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Watching planters, combines and dryers

Agriculture.com Staff 02/10/2016 @ 2:49am

Deja vu?

Felt like it last Saturday afternoon as I stood at a nice farm retirement auction in south-central Minnesota. Up for sale was a 2009 JD 1770 NT CCS 16R-30 planter. Just three days earlier (December 2, 2009) I shot video of a 2009 JD 1770 NT CCS 16R-30 planter selling on farm retirement auction in north-central Iowa. Plus I had just received video from a farm auction in north-central Ohio on November 28th where a 2004 JD 1770 NT CCS 16R-30 planter sold.

Untitled Document As I stood there watching and filming the 1770 planter sell on the Minnesota auction last Saturday (Watch the video at www.machinerypete.com), running through my head were the sale prices on the 1770s just sold in Iowa ($76,500) and Ohio ($80,000) in the last week. So how did the JD 1770 sell on the Minnesota sale? It went for $78,000.

I liked that deja vu feeling.

I'd really like it if I was bidding, or if I was an implement dealer trying to accurately value my used inventory, or an ag lender trying to assign asset values. Knowing what similar items just sold for on other sales is what I call being plugged in. The first half of December always provides plenty of opportunities to plug in.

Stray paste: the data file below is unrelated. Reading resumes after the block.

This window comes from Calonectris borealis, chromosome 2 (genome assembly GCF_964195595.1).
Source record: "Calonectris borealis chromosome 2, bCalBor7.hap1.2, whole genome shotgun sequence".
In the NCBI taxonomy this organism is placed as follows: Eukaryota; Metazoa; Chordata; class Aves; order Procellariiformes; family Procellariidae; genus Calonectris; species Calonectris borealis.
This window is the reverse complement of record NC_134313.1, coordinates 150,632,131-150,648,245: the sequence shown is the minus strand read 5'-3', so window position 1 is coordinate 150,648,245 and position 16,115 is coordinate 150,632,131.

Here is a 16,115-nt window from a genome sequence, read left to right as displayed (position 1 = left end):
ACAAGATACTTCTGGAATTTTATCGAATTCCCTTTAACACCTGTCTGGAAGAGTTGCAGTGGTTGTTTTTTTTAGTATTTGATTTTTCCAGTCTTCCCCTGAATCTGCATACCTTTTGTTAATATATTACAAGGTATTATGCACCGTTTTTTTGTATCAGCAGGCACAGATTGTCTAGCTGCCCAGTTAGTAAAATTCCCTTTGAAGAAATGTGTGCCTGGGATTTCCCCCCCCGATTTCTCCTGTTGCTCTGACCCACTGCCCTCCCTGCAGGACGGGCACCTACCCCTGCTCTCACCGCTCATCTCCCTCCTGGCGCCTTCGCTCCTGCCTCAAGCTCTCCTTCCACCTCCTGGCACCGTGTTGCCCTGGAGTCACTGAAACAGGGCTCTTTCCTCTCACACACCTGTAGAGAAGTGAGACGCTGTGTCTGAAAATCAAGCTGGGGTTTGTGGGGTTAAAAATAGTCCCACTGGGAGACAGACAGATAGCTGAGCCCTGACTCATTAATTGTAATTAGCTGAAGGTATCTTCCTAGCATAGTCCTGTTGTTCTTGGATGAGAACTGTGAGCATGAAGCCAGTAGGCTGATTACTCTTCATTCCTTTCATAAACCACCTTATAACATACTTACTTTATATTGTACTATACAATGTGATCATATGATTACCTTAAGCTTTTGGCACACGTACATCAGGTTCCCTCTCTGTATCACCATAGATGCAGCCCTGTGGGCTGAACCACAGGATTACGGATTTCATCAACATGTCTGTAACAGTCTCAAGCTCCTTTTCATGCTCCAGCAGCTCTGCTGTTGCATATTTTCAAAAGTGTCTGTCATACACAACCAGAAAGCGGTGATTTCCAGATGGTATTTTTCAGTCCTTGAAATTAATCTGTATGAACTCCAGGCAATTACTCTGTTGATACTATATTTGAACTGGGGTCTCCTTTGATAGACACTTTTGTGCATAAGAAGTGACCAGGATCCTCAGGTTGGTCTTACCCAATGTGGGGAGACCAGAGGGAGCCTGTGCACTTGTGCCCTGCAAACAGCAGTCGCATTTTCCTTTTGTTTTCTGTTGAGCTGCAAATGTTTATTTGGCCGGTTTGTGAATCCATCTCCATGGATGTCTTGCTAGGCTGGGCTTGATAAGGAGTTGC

Why is it important to be plugged in? Because used equipment values can and do change, both up and down. We know about the up part here the last three or four years. Will used values remain high? On all types of equipment? Across all geographic regions? Plug in and find out for yourself.

What will I be watching in December?

I'll be keeping a very close eye on late model combines, particularly three- to five-year-old models. I see a bunch coming up for sale on a series of very nice auctions here in the next two weeks. There is a big sale today (December 10, 2009) in south-central Nebraska that has 10 combines up for sale. I see another auction a week from today (December 17, 2009) in west-central Minnesota featuring eight Deere 70 Series combines.

Great buying opportunities, but even if you're not buying, it's good to keep an eye on what they sell for. I'll get all those combine sale prices and plug them into my data.

As I mentioned above, I'm also watching late-model planters closely right now, especially 16- and 24-row planters. More available for sale on dealer's used lots so what will they sell for at auction? Have prices dropped? How much? Click on these links below for some answers.

Click here to view auction sale prices on John Deere 1770 16-row planters .

Click here to view auction sale prices on Kinze 3600 16-row planters .

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